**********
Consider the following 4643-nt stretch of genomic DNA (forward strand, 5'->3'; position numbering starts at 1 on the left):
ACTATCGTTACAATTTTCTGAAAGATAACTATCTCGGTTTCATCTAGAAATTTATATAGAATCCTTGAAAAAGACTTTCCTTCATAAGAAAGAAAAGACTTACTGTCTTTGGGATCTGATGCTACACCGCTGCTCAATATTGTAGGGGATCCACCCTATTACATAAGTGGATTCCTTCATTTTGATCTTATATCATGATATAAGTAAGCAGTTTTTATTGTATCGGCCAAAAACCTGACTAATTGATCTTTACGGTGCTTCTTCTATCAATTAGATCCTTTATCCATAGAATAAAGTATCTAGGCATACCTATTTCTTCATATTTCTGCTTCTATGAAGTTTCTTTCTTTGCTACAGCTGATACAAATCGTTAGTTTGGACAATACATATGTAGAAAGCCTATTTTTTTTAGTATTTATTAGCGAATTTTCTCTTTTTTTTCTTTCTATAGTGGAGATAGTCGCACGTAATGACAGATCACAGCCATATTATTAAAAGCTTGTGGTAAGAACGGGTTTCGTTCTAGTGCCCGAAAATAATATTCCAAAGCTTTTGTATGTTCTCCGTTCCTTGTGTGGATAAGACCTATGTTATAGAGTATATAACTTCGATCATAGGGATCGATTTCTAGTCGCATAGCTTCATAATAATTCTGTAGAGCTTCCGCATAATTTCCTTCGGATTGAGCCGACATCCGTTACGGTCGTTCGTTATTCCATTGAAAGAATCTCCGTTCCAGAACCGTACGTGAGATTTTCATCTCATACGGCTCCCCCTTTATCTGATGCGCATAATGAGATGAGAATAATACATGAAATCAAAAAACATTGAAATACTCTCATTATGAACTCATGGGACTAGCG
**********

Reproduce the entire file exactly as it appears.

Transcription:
Consider the following 4643-nt stretch of genomic DNA (forward strand, 5'->3'; position numbering starts at 1 on the left):
ACTATCGTTACAATTTTCTGAAAGATAACTATCTCGGTTTCATCTAGAAATTTATATAGAATCCTTGAAAAAGACTTTCCTTCATAAGAAAGAAAAGACTTACTGTCTTTGGGATCTGATGCTACACCGCTGCTCAATATTGTAGGGGATCCACCCTATTACATAAGTGGATTCCTTCATTTTGATCTTATATCATGATATAAGTAAGCAGTTTTTATTGTATCGGCCAAAAACCTGACTAATTGATCTTTACGGTGCTTCTTCTATCAATTAGATCCTTTATCCATAGAATAAAGTATCTAGGCATACCTATTTCTTCATATTTCTGCTTCTATGAAGTTTCTTTCTTTGCTACAGCTGATACAAATCGTTAGTTTGGACAATACATATGTAGAAAGCCTATTTTTTTTAGTATTTATTAGCGAATTTTCTCTTTTTTTTCTTTCTATAGTGGAGATAGTCGCACGTAATGACAGATCACAGCCATATTATTAAAAGCTTGTGGTAAGAACGGGTTTCGTTCTAGTGCCCGAAAATAATATTCCAAAGCTTTTGTATGTTCTCCGTTCCTTGTGTGGATAAGACCTATGTTATAGAGTATATAACTTCGATCATAGGGATCGATTTCTAGTCGCATAGCTTCATAATAATTCTGTAGAGCTTCCGCATAATTTCCTTCGGATTGAGCCGACATCCGTTACGGTCGTTCGTTATTCCATTGAAAGAATCTCCGTTCCAGAACCGTACGTGAGATTTTCATCTCATACGGCTCCCCCTTTATCTGATGCGCATAATGAGATGAGAATAATACATGAAATCAAAAAACATTGAAATACTCTCATTATGAACTCATGGGACTAGCG